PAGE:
In Chicago and Detroit, recent policies that encourage parental involvement in the governance of schools are showing promise. The concept should be broadened and extended statewide in Michigan. Existing public schools could then elect to become "empowered" schools, which would give them options to form their own parental governance councils or parent-elected boards of directors, hire their own school principals, and introduce innovations in curricula. Taxing authority would continue to be vested in the local district.
Purchase of District Services.
School "district" organizations currently provide a range of services to individual schools. In at least one state, New York, Intermediate School District (ISD) services are supported not by separate millage but by the "purchase" of those services by schools. We believe Michigan should seriously explore putting some or all school district services on a voluntary purchase basis, maximizing the flexibility of schools to "shop around" (including in the open market) and thereby injecting new incentives for district organizations to manage their costs and enhance the attractiveness of their services.
Private management of public schools has shown great promise in Baltimore, Maryland, where Education Alternatives, Inc. of Bloomington, Minnesota now operates nine public schools with approximately 5,000 kindergarten through middle school students. The company's contract with the Baltimore district stipulates everything from the number of computers per student to details regarding staff size and student performance. The company has substantial freedom to introduce private sector management efficiency and it knows that it must produce results or lose the contract.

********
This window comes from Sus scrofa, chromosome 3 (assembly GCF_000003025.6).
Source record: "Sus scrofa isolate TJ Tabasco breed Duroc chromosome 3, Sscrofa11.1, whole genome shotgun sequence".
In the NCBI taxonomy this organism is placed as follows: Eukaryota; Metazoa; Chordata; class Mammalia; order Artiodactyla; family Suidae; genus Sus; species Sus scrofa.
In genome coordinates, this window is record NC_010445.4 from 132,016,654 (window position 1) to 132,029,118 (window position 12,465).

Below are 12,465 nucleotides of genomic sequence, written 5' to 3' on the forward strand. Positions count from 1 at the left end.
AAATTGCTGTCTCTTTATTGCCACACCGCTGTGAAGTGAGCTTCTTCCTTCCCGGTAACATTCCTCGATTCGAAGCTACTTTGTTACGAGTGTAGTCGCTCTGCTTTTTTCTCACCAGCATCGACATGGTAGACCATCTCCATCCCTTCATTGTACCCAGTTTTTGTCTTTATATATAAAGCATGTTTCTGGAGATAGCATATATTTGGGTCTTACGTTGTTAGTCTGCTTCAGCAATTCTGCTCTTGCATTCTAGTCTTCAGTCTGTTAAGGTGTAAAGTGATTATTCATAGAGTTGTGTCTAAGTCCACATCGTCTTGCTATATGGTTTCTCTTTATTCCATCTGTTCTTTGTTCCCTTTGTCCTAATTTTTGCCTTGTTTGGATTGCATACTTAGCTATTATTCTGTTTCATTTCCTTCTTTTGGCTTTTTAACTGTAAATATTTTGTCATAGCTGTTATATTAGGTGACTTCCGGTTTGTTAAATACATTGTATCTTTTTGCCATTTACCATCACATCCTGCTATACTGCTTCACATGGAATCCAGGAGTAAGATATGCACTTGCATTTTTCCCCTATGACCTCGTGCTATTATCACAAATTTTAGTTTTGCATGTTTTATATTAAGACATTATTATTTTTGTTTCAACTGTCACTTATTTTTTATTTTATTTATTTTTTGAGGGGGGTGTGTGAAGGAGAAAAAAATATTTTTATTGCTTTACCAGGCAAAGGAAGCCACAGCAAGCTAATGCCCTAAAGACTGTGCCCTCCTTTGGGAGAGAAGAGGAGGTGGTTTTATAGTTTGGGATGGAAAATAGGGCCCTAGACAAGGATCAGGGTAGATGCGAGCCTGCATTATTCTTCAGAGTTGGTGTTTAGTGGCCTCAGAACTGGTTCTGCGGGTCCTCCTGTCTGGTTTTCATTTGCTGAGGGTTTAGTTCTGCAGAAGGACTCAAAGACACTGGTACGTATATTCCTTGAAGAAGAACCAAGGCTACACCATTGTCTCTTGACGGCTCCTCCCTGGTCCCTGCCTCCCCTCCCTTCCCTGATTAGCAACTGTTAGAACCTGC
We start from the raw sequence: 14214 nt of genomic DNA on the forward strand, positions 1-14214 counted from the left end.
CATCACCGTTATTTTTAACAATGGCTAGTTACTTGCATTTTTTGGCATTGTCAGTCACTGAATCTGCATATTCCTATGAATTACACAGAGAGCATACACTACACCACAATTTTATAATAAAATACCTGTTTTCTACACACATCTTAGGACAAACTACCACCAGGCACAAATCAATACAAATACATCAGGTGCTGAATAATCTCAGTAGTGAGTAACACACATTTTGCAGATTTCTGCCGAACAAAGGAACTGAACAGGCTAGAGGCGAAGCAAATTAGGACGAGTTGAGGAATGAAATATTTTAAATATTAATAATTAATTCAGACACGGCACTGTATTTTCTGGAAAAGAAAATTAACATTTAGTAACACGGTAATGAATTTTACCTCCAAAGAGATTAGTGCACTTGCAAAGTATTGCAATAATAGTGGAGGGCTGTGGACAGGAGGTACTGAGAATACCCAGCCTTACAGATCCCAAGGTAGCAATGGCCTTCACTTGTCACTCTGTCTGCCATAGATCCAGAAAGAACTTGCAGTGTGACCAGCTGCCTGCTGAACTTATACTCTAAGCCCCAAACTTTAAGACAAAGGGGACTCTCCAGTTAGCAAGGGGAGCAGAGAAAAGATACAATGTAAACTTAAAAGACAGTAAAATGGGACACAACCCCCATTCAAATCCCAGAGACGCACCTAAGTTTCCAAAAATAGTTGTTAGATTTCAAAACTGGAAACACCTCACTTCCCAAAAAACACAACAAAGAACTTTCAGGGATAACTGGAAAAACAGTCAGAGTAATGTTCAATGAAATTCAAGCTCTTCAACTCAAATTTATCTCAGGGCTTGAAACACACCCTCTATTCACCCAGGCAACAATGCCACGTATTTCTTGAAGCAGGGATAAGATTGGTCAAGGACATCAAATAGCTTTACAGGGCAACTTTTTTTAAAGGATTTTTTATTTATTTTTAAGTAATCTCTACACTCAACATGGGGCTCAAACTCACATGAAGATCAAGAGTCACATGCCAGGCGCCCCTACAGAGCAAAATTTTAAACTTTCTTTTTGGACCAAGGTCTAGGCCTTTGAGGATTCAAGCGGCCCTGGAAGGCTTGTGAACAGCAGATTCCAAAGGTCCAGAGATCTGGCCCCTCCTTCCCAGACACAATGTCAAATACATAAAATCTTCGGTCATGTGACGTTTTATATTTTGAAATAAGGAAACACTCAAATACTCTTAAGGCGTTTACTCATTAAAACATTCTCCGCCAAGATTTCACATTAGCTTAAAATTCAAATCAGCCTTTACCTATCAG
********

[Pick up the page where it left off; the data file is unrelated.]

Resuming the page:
The Minneapolis School Board in Minnesota may soon put its district under private management. In its search to fill its vacant superintendent post, the Board has included a private consulting firm as one of five "finalists."
Such forward thinking is needed in Michigan. The Mackinac Center suggests that school districts seriously consider private management, following and perhaps even broadening the experience of Baltimore.
Information for parents should be provided by schools, as to programs, expenditures and student performance. A statewide bench-marking system which simply and precisely measures the effectiveness of schools both at various stages of the educational process and upon graduation should be incorporated into each school's "Report Card." We should encourage the development of private information and testing services and "accrediting" agencies.